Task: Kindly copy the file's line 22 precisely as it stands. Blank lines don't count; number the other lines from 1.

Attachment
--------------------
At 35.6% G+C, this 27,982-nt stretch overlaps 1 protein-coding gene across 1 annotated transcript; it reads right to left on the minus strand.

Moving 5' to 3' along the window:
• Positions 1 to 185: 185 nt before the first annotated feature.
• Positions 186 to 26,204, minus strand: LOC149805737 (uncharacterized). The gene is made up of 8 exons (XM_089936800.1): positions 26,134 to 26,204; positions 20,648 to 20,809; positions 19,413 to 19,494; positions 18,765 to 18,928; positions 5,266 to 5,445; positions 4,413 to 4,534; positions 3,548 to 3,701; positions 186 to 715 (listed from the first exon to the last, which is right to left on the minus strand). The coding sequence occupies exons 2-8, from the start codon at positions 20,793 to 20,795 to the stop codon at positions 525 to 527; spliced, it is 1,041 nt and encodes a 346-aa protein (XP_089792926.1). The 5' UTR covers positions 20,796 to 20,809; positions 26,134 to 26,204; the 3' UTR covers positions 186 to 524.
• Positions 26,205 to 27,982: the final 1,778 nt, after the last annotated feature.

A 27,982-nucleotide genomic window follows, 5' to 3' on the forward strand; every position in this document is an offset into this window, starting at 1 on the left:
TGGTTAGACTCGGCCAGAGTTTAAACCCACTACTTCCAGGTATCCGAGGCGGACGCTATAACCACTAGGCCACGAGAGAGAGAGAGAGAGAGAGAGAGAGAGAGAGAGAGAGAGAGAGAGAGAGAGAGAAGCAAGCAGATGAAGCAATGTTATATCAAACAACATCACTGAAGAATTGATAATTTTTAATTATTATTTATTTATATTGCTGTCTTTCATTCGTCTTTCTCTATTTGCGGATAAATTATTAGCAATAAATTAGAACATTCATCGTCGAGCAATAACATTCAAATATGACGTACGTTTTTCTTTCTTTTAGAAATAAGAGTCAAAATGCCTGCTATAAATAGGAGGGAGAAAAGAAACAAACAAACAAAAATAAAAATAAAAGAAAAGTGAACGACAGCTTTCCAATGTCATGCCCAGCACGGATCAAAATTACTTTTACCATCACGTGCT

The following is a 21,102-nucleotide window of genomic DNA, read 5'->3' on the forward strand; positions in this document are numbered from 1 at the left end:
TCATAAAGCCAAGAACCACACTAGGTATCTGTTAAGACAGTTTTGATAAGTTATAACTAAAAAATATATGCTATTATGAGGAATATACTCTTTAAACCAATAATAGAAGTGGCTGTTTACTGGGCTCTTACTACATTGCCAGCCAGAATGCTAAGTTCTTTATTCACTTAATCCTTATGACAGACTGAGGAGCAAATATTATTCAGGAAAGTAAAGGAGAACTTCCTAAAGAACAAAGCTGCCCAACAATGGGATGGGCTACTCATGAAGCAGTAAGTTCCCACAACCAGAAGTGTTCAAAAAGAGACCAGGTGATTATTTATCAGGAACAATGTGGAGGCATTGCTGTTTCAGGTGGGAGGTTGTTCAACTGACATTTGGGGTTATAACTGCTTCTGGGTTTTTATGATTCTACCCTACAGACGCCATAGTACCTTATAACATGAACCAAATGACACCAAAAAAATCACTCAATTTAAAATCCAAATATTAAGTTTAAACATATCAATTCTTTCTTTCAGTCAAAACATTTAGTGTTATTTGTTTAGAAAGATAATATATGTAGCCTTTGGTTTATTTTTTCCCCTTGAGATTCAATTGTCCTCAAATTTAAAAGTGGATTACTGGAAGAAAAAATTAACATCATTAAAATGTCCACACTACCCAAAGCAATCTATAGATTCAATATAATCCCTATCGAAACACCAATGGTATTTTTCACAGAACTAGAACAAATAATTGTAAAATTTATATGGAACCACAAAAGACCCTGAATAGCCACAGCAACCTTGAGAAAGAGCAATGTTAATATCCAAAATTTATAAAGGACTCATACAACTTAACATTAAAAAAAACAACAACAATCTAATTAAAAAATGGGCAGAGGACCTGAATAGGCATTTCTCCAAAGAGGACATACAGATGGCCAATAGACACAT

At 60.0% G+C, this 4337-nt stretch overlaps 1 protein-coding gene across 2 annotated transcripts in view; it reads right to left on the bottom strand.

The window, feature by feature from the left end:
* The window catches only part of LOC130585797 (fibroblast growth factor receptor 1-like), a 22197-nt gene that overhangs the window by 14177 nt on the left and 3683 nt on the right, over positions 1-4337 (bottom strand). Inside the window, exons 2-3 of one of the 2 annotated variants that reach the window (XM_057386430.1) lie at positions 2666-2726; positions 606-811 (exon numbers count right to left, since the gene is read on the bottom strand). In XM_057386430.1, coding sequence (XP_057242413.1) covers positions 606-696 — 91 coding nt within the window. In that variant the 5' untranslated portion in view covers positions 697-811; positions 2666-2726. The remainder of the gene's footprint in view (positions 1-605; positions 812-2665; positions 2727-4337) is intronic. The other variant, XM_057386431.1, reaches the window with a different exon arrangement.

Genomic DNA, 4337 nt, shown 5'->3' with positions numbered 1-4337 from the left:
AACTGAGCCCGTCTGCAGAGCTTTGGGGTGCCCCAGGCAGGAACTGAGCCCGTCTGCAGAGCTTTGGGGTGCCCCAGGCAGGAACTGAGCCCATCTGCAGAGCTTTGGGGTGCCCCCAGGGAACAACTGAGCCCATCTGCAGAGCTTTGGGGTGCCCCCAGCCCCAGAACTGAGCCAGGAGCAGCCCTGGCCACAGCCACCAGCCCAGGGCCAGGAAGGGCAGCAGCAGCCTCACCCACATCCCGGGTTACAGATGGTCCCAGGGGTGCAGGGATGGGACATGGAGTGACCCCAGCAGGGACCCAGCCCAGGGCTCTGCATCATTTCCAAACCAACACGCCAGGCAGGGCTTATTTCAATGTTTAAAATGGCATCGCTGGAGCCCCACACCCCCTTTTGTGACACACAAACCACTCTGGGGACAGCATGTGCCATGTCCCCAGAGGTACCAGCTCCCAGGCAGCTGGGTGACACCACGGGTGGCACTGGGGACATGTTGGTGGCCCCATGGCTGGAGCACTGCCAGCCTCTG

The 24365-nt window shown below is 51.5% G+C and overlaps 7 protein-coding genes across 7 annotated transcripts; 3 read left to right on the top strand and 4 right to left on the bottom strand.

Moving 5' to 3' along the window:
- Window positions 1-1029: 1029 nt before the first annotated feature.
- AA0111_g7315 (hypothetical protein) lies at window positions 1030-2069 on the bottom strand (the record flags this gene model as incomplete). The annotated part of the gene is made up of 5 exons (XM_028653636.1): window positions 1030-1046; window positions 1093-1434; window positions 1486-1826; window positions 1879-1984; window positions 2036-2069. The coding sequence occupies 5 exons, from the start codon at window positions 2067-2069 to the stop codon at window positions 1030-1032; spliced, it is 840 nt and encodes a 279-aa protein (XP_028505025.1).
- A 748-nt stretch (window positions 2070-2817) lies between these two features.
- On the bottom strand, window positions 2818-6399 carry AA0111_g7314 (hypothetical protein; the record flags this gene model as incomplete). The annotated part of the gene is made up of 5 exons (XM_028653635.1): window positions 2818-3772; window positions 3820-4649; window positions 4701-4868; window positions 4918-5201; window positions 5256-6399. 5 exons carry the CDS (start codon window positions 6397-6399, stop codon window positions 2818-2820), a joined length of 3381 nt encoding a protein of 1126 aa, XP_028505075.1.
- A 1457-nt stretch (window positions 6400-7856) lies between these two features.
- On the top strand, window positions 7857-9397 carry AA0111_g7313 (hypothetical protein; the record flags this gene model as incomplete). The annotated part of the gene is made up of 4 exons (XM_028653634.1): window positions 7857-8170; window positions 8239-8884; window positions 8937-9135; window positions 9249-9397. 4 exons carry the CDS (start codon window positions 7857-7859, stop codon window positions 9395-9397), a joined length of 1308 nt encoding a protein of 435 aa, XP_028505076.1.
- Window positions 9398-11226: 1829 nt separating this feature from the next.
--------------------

- On the top strand, window positions 7857-9397 carry AA0111_g7313 (hypothetical protein; the record flags this gene model as incomplete). The annotated part of the gene is made up of 4 exons (XM_028653634.1): window positions 7857-8170; window positions 8239-8884; window positions 8937-9135; window positions 9249-9397. 4 exons carry the CDS (start codon window positions 7857-7859, stop codon window positions 9395-9397), a joined length of 1308 nt encoding a protein of 435 aa, XP_028505076.1.